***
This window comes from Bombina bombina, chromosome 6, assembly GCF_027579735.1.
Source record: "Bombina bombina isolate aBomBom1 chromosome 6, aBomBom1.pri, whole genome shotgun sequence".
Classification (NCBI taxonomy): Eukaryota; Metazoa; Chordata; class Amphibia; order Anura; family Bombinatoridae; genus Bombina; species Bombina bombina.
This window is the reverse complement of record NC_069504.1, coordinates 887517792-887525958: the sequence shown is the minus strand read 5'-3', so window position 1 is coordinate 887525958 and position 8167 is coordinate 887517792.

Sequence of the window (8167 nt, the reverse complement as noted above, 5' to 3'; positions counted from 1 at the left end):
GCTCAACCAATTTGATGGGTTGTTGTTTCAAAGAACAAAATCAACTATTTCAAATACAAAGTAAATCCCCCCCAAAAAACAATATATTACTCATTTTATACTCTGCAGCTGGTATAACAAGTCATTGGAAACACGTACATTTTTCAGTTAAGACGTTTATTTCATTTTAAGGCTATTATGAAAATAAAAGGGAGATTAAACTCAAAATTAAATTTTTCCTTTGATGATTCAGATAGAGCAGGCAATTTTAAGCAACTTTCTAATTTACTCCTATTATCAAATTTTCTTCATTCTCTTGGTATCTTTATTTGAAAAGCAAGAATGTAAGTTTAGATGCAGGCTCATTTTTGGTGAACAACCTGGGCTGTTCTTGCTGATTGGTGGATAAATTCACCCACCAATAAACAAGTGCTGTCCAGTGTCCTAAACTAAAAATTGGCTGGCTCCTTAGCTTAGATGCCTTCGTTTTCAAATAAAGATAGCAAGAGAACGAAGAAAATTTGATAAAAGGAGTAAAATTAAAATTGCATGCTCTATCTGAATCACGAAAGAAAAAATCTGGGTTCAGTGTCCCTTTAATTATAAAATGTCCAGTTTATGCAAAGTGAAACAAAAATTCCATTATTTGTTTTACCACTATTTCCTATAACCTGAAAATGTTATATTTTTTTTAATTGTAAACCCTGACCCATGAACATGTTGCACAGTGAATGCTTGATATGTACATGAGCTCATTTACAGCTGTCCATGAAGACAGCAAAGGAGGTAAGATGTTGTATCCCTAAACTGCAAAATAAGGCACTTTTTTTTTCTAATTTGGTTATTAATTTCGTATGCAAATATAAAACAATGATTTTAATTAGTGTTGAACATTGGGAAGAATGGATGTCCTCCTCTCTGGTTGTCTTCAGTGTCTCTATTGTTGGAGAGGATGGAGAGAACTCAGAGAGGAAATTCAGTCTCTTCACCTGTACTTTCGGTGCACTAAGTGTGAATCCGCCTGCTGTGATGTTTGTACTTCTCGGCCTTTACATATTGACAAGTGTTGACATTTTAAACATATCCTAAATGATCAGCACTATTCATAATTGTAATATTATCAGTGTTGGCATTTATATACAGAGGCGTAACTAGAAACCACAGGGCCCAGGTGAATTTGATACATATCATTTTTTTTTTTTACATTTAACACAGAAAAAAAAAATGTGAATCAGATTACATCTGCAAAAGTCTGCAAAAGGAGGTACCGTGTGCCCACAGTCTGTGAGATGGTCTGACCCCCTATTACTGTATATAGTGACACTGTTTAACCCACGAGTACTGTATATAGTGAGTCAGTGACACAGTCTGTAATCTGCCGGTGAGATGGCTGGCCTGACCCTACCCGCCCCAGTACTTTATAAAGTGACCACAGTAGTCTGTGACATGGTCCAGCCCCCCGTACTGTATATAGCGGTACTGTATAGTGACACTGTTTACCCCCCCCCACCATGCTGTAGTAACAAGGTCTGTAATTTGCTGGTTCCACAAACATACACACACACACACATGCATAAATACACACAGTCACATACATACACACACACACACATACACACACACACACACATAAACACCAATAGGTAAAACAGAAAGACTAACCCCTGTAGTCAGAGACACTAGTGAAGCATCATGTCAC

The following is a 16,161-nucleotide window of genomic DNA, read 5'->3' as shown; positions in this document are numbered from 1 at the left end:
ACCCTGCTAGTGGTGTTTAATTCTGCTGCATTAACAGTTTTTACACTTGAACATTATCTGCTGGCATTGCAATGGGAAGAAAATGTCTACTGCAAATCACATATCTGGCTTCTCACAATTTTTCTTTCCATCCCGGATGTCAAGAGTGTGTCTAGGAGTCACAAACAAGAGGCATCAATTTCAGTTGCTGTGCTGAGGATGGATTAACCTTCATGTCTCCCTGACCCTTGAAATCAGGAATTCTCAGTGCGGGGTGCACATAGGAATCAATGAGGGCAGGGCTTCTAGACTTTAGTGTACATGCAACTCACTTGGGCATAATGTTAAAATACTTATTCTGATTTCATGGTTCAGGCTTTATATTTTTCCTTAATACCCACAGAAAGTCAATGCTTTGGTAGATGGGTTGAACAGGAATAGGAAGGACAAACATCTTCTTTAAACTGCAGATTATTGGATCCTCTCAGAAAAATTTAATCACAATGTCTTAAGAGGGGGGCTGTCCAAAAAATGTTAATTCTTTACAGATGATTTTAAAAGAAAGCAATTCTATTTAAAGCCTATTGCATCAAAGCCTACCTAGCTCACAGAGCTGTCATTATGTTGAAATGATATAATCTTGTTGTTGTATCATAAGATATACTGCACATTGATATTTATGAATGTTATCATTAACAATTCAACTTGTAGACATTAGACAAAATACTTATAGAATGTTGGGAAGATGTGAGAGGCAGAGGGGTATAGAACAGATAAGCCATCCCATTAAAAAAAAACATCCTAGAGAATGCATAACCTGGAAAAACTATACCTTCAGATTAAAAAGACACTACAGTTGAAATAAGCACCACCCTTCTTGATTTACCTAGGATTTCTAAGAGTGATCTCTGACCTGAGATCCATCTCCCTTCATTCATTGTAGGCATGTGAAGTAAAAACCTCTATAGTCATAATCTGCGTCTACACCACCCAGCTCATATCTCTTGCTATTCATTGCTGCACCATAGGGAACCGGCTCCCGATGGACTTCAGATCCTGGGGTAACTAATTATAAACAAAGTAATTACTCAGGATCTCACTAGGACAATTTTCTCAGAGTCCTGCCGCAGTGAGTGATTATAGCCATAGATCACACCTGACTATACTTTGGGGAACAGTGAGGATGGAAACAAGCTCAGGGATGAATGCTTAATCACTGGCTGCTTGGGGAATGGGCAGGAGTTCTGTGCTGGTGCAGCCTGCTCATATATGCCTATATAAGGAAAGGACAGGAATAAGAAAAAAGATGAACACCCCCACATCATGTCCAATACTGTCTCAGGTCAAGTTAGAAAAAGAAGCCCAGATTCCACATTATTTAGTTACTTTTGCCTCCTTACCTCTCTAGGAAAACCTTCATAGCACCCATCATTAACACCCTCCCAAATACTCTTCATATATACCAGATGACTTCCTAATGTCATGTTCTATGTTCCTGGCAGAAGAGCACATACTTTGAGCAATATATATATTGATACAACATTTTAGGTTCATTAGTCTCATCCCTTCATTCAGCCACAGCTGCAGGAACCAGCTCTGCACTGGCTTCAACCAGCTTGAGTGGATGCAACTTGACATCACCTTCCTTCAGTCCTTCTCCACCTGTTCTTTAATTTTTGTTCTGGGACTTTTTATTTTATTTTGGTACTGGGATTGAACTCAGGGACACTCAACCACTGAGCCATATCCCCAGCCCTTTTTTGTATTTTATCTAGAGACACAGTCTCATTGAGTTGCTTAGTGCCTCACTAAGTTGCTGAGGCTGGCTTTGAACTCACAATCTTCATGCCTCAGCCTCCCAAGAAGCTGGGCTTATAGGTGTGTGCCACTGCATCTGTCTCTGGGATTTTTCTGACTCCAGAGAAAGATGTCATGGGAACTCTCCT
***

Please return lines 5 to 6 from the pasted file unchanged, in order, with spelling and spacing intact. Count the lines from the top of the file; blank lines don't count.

Sequence of the window (8167 nt, the reverse complement as noted above, 5' to 3'; positions counted from 1 at the left end):
GCTCAACCAATTTGATGGGTTGTTGTTTCAAAGAACAAAATCAACTATTTCAAATACAAAGTAAATCCCCCCCAAAAAACAATATATTACTCATTTTATACTCTGCAGCTGGTATAACAAGTCATTGGAAACACGTACATTTTTCAGTTAAGACGTTTATTTCATTTTAAGGCTATTATGAAAATAAAAGGGAGATTAAACTCAAAATTAAATTTTTCCTTTGATGATTCAGATAGAGCAGGCAATTTTAAGCAACTTTCTAATTTACTCCTATTATCAAATTTTCTTCATTCTCTTGGTATCTTTATTTGAAAAGCAAGAATGTAAGTTTAGATGCAGGCTCATTTTTGGTGAACAACCTGGGCTGTTCTTGCTGATTGGTGGATAAATTCACCCACCAATAAACAAGTGCTGTCCAGTGTCCTAAACTAAAAATTGGCTGGCTCCTTAGCTTAGATGCCTTCGTTTTCAAATAAAGATAGCAAGAGAACGAAGAAAATTTGATAAAAGGAGTAAAATTAAAATTGCATGCTCTATCTGAATCACGAAAGAAAAAATCTGGGTTCAGTGTCCCTTTAATTATAAAATGTCCAGTTTATGCAAAGTGAAACAAAAATTCCATTATTTGTTTTACCACTATTTCCTATAACCTGAAAATGTTATATTTTTTTTAATTGTAAACCCTGACCCATGAACATGTTGCACAGTGAATGCTTGATATGTACATGAGCTCATTTACAGCTGTCCATGAAGACAGCAAAGGAGGTAAGATGTTGTATCCCTAAACTGCAAAATAAGGCACTTTTTTTTTCTAATTTGGTTATTAATTTCGTATGCAAATATAAAACAATGATTTTAATTAGTGTTGAACATTGGGAAGAATGGATGTCCTCCTCTCTGGTTGTCTTCAGTGTCTCTATTGTTGGAGAGGATGGAGAGAACTCAGAGAGGAAATTCAGTCTCTTCACCTGTACTTTCGGTGCACTAAGTGTGAATCCGCCTGCTGTGATGTTTGTACTTCTCGGCCTTTACATATTGACAAGTGTTGACATTTTAAACATATCCTAAATGATCAGCACTATTCATAATTGTAATATTATCAGTGTTGGCATTTATATACAGAGGCGTAACTAGAAACCACAGGGCCCAGGTGAATTTGATACATATCATTTTTTTTTTTTACATTTAACACAGAAAAAAAAAATGTGAATCAGATTACATCTGCAAAAGTCTGCAAAAGGAGGTACCGTGTGCCCACAGTCTGTGAGATGGTCTGACCCCCTATTACTGTATATAGTGACACTGTTTAACCCACGAGTACTGTATATAGTGAGTCAGTGACACAGTCTGTAATCTGCCGGTGAGATGGCTGGCCTGACCCTACCCGCCCCAGTACTTTATAAAGTGACCACAGTAGTCTGTGACATGGTCCAGCCCCCCGTACTGTATATAGCGGTACTGTATAGTGACACTGTTTACCCCCCCCCACCATGCTGTAGTAACAAGGTCTGTAATTTGCTGGTTCCACAAACATACACACACACACACATGCATAAATACACACAGTCACATACATACACACACACACACATACACACACACACACACATAAACACCAATAGGTAAAACAGAAAGACTAACCCCTGTAGTCAGAGACACTAGTGAAGCATCATGTCAC